The Youth Impact Program at the University of Southern
California is YIP’s oldest and most experienced program. This year the program celebrated its fourth year of helping needy children. The program served 148 boys, including 15 6th graders, 76 7th graders and 57 8th graders. Almost all of these youth were inner city minorities, with 68% being African-American, 31% being Hispanic, and approximately 1% being of other racial groups, including Caucasian and Asian-American.
Despite having helped over 500 at-risk boys to date, the need in Greater Los Angeles remains high. According to a recent United Way study, only 57% of 9th graders in Los Angeles County schools graduate from high school. Over 70% of middle schools serving low-income African American and Latino populations (served by this program) are failing federal education standards. In Los Angeles, students who fail even one middle school class are much more likely to drop out of high school. Less than 50% of students who failed at least one class in grades 6 through 8 graduated from high school within four years, compared to over 66% of students who never failed a class. What is even worse is that nearly half of students don’t feel safe at school: 48% of 7th graders report being harassed, pushed, shoved or hit by peers at school, and 13% have carried a weapon onto school property at least once.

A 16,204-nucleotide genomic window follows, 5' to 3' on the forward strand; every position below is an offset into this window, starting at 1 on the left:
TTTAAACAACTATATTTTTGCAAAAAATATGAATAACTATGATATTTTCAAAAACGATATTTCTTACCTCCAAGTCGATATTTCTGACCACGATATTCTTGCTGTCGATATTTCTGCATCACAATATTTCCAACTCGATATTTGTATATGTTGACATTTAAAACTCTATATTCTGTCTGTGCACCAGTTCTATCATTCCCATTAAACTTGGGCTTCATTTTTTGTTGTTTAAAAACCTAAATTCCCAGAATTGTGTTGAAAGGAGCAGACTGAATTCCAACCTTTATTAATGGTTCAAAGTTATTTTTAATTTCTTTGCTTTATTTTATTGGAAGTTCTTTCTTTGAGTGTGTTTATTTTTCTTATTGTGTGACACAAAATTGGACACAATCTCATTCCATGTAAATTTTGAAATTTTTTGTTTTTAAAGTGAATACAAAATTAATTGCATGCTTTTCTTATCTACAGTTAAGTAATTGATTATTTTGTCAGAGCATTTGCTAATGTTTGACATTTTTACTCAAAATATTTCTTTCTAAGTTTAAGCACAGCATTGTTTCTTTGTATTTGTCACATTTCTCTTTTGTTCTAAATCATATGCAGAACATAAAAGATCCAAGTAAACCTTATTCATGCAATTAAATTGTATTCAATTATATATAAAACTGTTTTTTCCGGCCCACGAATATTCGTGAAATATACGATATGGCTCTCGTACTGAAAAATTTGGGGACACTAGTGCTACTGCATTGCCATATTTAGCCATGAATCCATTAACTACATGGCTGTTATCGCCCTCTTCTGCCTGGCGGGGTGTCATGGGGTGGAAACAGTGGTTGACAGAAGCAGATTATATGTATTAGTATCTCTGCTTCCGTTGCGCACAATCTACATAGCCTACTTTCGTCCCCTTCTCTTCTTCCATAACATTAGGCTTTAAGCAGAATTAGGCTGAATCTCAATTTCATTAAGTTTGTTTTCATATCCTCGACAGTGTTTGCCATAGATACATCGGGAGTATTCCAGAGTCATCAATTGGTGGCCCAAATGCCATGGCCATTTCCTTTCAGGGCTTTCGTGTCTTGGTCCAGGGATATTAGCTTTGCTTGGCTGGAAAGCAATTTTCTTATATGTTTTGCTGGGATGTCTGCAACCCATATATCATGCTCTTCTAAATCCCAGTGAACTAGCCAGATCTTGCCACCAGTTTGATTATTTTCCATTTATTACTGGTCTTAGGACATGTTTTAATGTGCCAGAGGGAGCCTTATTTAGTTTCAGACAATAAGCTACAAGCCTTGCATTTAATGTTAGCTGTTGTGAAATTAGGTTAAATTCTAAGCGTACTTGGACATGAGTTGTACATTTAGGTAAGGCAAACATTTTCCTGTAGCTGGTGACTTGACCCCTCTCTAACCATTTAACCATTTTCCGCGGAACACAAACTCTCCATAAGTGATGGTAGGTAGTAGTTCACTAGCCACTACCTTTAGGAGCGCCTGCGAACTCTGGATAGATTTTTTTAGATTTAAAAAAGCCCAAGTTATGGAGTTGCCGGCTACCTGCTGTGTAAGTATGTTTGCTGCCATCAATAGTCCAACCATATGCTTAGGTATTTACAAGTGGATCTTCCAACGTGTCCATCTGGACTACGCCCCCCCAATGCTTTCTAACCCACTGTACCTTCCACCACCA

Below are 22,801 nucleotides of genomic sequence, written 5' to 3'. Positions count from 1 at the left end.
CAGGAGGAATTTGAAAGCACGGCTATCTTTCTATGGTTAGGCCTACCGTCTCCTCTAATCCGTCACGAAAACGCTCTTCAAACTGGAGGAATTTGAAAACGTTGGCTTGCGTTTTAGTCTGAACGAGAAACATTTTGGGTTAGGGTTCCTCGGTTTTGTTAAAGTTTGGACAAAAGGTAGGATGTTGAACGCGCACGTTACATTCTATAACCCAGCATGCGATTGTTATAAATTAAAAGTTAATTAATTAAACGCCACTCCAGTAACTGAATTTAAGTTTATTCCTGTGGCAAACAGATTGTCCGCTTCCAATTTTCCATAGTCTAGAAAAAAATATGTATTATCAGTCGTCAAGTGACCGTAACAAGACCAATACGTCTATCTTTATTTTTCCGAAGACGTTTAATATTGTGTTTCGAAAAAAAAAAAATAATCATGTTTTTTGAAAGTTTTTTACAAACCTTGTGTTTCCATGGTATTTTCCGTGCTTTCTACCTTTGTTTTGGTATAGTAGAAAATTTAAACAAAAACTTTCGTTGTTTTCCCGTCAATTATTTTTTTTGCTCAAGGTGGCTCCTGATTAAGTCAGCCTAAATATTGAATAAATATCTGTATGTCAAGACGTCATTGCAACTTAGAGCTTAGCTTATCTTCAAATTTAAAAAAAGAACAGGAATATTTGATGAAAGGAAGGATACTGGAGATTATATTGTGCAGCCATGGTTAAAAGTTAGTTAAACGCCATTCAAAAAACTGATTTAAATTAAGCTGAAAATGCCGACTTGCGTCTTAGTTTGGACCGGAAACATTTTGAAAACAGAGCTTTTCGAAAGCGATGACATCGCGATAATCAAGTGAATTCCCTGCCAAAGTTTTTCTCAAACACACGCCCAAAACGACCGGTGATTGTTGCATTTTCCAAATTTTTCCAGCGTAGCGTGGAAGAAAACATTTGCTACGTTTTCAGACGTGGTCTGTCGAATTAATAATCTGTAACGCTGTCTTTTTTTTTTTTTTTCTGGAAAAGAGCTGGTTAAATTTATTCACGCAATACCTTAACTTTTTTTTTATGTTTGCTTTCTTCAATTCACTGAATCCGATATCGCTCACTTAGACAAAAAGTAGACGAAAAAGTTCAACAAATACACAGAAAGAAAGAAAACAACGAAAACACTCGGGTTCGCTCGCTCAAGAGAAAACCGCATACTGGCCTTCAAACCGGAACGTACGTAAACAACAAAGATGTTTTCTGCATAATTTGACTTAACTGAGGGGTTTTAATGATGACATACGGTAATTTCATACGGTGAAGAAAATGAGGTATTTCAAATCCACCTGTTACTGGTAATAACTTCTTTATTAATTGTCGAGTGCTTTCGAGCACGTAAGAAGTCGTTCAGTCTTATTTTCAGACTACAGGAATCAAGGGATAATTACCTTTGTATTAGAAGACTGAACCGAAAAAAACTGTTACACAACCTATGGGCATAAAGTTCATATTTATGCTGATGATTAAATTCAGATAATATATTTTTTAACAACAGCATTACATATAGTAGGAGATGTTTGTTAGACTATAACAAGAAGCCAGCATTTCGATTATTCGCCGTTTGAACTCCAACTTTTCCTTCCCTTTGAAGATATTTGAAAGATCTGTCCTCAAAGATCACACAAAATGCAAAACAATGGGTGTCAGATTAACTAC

In part, these problems are caused or at least exacerbated by the lack of educational resources in Los Angeles. There are severe shortages of qualified teachers for mathematics in Los Angeles middle schools that primarily serve communities of color (see figure above). Further, middle school students are not forming relationships with their teachers or adults at school: 71% of 7th graders report having no high-level or caring relationship with any adults in the school, allowing them to “fall through the cracks.”